I am going to let you in on a pretty dirty part of my soul. This is something I have struggled with ever since I came to college and became a Christian. It’s not pretty. It’s profoundly embarrassing. I never truly recognized it as sin until recently, when a friend called me out on it pretty intensely.
I denied it.
Then I was forced to meditate on it. I prayed about it. I was convicted that this was utterly true and stagnating my walk with Christ in an abundant of different ways.
It was crushing my witness.
Whoah. “So what is it?”
I suffer from the debilitating sin of “covering my tracks.”
Let me give you a little background.
I pride myself in being pretty transparent with people. In conversations, I am not afraid to talk about where I have been, what I have struggled with, and how Christ has gotten me through an abundance of trials. I also love learning how I can better myself, love Christ more, and love others well.
Sounds pretty good, right?
As a Christian, I think we fall into this lie that we are never supposed to be tempted by sin. We might not mentally think that in our heads, but subconsciously, we feel as if certain desires are completely removed from us the minute we ask Jesus into our hearts.
There are few things further from the truth than that statement.
What happens when we fall into sin and people are looking up to us as role models? What happens when we feel like no one can know about certain sins because they are not “normal” sins that Christians deal with. What happens when you struggle with something way more intensely than your other Christian friends do?
We cover our tracks. Well, at least I do.
What does “covering our tracks look like?” Burying our sin. Telling people to take down their stories on Snapchat. Having people remove certain pictures from Instagram so people won’t know you were there. Texting that boy and telling him to NEVER tell anyone what happened. Doing it again. Lying to our friends. Pushing it so deep down that it becomes unreal to ourselves.
When we “cover out tracks,” we are unable to receive the accountability we need from our friends. We are unable to hold ourselves to a higher standard because we become numb to our sins. We are unable to give advice without being a total hypocrite.
How do we overcome this?
We start by defeating pride in our life. Covering our tracks stems from a place of deep rooted pride in who we want to be, but are not authentically. We need to MOURN our sins, even if we do not feel completely saddened by it because we have buried it so deep. We need to pray for forgiveness, mercy, and grace.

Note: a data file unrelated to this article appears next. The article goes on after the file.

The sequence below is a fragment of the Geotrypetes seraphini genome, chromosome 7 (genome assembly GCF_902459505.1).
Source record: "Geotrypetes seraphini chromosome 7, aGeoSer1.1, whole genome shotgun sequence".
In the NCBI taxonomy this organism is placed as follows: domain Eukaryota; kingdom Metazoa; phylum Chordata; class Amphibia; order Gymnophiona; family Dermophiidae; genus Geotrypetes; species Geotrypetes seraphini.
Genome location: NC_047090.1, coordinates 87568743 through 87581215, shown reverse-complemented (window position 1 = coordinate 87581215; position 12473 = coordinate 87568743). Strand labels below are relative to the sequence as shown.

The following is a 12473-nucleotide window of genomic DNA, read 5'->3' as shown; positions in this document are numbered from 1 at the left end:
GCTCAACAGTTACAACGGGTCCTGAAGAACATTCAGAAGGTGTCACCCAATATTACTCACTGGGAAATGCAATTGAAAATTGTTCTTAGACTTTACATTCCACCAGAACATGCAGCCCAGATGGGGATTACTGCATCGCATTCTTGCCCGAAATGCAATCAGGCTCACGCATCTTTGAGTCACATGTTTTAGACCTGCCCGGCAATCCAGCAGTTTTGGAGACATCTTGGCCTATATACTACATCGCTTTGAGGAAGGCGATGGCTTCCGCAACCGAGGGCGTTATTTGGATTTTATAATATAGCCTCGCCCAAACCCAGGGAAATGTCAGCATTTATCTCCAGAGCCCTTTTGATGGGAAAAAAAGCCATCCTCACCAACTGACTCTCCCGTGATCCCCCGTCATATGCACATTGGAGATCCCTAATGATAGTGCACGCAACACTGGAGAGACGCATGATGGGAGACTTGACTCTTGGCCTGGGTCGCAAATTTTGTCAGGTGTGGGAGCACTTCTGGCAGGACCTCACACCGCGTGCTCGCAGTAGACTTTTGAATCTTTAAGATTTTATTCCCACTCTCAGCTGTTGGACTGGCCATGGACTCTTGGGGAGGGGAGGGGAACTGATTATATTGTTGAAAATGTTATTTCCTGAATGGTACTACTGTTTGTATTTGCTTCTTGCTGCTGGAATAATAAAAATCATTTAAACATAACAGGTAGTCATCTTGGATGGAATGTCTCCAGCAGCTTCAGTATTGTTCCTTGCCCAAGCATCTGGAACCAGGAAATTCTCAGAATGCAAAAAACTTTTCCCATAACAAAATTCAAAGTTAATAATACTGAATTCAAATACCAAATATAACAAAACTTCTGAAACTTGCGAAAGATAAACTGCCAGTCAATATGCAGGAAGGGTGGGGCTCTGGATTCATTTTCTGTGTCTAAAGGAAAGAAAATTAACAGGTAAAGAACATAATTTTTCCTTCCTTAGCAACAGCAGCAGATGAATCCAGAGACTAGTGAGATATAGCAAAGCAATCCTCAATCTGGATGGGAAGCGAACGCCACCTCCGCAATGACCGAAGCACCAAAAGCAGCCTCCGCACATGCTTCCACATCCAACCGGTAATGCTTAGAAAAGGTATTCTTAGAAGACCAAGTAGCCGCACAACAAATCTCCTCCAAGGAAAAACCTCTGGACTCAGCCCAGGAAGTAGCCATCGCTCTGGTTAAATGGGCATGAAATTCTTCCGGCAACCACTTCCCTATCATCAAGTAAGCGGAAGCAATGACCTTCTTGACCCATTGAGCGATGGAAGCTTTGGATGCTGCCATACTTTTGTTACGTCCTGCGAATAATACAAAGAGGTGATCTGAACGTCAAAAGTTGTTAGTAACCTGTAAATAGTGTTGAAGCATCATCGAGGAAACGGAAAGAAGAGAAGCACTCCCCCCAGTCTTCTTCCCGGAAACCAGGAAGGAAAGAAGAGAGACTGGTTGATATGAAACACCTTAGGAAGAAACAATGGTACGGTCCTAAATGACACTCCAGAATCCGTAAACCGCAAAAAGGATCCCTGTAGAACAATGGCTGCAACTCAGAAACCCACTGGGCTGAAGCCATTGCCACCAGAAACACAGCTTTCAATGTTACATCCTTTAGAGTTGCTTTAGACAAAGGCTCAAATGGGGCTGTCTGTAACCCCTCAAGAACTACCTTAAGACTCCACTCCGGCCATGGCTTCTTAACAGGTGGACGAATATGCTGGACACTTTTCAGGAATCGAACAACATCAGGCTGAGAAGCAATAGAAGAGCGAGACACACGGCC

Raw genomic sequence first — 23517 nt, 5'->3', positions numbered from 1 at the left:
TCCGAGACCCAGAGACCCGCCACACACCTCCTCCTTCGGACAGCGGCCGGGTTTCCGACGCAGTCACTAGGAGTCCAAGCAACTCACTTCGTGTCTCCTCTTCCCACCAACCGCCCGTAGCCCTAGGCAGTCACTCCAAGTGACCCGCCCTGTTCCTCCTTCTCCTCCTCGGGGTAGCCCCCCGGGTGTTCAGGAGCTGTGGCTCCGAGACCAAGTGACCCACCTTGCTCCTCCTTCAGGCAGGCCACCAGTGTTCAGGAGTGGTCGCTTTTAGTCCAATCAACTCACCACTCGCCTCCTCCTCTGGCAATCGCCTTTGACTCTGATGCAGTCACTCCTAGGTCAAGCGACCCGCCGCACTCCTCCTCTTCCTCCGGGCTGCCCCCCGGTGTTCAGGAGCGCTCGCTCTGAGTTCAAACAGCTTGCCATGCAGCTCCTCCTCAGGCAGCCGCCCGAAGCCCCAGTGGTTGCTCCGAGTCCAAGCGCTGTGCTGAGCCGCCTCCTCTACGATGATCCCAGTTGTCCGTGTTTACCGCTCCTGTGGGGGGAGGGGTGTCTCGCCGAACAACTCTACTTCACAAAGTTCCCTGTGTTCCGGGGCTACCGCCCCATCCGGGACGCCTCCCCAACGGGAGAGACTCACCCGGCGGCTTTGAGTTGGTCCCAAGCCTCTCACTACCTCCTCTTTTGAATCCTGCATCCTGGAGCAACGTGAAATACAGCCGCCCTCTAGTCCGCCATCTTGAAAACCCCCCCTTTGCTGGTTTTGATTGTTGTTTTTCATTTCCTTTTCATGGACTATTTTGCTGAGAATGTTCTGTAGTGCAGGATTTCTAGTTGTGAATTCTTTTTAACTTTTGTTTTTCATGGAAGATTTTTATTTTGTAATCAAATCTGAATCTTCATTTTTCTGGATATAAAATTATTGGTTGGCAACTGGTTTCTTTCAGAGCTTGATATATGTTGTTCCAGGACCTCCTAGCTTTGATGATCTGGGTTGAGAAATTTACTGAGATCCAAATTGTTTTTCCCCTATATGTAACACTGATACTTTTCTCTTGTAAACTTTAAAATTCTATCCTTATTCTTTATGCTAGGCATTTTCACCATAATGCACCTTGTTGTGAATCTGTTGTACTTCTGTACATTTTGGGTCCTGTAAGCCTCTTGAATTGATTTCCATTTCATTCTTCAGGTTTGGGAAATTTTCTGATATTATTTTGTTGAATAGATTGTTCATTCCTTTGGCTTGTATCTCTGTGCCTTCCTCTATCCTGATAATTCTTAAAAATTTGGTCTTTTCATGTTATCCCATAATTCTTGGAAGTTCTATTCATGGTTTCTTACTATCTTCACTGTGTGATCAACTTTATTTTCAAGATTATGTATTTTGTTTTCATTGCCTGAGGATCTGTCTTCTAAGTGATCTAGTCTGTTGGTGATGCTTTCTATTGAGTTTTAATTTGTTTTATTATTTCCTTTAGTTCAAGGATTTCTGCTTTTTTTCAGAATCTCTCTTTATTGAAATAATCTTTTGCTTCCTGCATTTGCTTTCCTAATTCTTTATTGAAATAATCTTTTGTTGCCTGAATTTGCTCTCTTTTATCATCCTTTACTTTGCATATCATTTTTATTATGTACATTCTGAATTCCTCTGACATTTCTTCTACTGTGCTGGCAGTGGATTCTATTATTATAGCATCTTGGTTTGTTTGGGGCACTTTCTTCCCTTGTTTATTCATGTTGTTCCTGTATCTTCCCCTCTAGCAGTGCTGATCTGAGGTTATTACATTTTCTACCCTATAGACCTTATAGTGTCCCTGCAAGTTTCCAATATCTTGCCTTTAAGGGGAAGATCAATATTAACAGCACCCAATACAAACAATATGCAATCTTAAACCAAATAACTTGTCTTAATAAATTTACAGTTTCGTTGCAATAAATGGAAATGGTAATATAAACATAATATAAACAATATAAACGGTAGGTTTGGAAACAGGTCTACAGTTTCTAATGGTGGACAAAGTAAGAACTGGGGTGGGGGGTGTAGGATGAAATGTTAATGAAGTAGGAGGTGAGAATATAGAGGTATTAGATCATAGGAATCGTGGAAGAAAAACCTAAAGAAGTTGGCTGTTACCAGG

If that seems tough, I am about to give you an even tougher task.
Be honest with your friends. Tell them what you have been truly struggling with. Do not sugar coat it. Be as authentic as you can. Cry. Be angry with yourself. It is okay. Let those buried feelings be unmasked and naked.
Then you are held accountable. You are finally held to the standard that you need to be held to.
As Christians, we are called to a life of accountability. But how exactly is this done?
I mentioned earlier that I had never truly been called out on my sin until recently. Christians do not do a good job at holding their friends accountable. Let me tell you why:
Instead of holding our friends accountable, we need to hold ourselves accountable for our friends. We can not be afraid of their brokenness. We can not be afraid of conflict. It is loving others so much that we are willing to surrender to the task of accountability. Actively knowing what is going on in our friends lives so we can have a deeper intimacy- one that might have a lot of real anger, tears, and brokenness. That is what it means to have a loving friendship.
And to the receiver of accountability (a.k.a. me in this story):
Pride makes us defensive and unable to receive criticism. Pride is blinding. Nobody offers you advice because they know it won’t end well if they do. Be quick to recognize the pride in your life. Be quick to apologize without an “I’m sorry….but…..” Stop obsessing over the opinions of others. When you “be” instead of “do,” your walk with Christ will speak for itself.